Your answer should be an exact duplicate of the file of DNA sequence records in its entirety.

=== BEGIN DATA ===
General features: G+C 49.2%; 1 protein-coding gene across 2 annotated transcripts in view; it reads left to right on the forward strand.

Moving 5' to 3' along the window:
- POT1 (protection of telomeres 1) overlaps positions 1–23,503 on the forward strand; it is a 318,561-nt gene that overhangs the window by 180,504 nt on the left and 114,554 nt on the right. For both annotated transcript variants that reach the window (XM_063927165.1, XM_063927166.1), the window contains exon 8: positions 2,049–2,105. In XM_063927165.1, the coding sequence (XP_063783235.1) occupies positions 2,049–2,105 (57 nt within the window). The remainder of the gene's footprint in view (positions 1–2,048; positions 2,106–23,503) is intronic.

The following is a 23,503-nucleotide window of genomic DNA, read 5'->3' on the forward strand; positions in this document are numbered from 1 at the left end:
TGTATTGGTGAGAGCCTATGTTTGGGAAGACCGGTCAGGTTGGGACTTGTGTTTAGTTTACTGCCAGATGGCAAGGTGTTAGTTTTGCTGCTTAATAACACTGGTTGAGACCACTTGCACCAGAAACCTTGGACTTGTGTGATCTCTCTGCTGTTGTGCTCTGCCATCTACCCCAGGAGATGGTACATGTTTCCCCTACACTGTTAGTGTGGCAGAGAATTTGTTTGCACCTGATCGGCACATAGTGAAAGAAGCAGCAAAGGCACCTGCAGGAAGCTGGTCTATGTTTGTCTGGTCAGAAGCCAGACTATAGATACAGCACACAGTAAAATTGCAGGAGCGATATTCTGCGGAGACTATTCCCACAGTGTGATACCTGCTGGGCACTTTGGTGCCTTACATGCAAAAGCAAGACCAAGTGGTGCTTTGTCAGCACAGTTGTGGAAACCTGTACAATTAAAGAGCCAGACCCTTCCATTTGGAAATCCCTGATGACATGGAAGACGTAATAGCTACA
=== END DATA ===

General features: G+C 49.2%; 1 protein-coding gene across 2 annotated transcripts in view; it reads left to right on the forward strand.

Moving 5' to 3' along the window:
- POT1 (protection of telomeres 1) overlaps positions 1–23,503 on the forward strand; it is a 318,561-nt gene that overhangs the window by 180,504 nt on the left and 114,554 nt on the right. For both annotated transcript variants that reach the window (XM_063927165.1, XM_063927166.1), the window contains exon 8: positions 2,049–2,105. In XM_063927165.1, the coding sequence (XP_063783235.1) occupies positions 2,049–2,105 (57 nt within the window). The remainder of the gene's footprint in view (positions 1–2,048; positions 2,106–23,503) is intronic.

The following is a 23,503-nucleotide window of genomic DNA, read 5'->3' on the forward strand; positions in this document are numbered from 1 at the left end:
TGTATTGGTGAGAGCCTATGTTTGGGAAGACCGGTCAGGTTGGGACTTGTGTTTAGTTTACTGCCAGATGGCAAGGTGTTAGTTTTGCTGCTTAATAACACTGGTTGAGACCACTTGCACCAGAAACCTTGGACTTGTGTGATCTCTCTGCTGTTGTGCTCTGCCATCTACCCCAGGAGATGGTACATGTTTCCCCTACACTGTTAGTGTGGCAGAGAATTTGTTTGCACCTGATCGGCACATAGTGAAAGAAGCAGCAAAGGCACCTGCAGGAAGCTGGTCTATGTTTGTCTGGTCAGAAGCCAGACTATAGATACAGCACACAGTAAAATTGCAGGAGCGATATTCTGCGGAGACTATTCCCACAGTGTGATACCTGCTGGGCACTTTGGTGCCTTACATGCAAAAGCAAGACCAAGTGGTGCTTTGTCAGCACAGTTGTGGAAACCTGTACAATTAAAGAGCCAGACCCTTCCATTTGGAAATCCCTGATGACATGGAAGACGTAATAGCTACA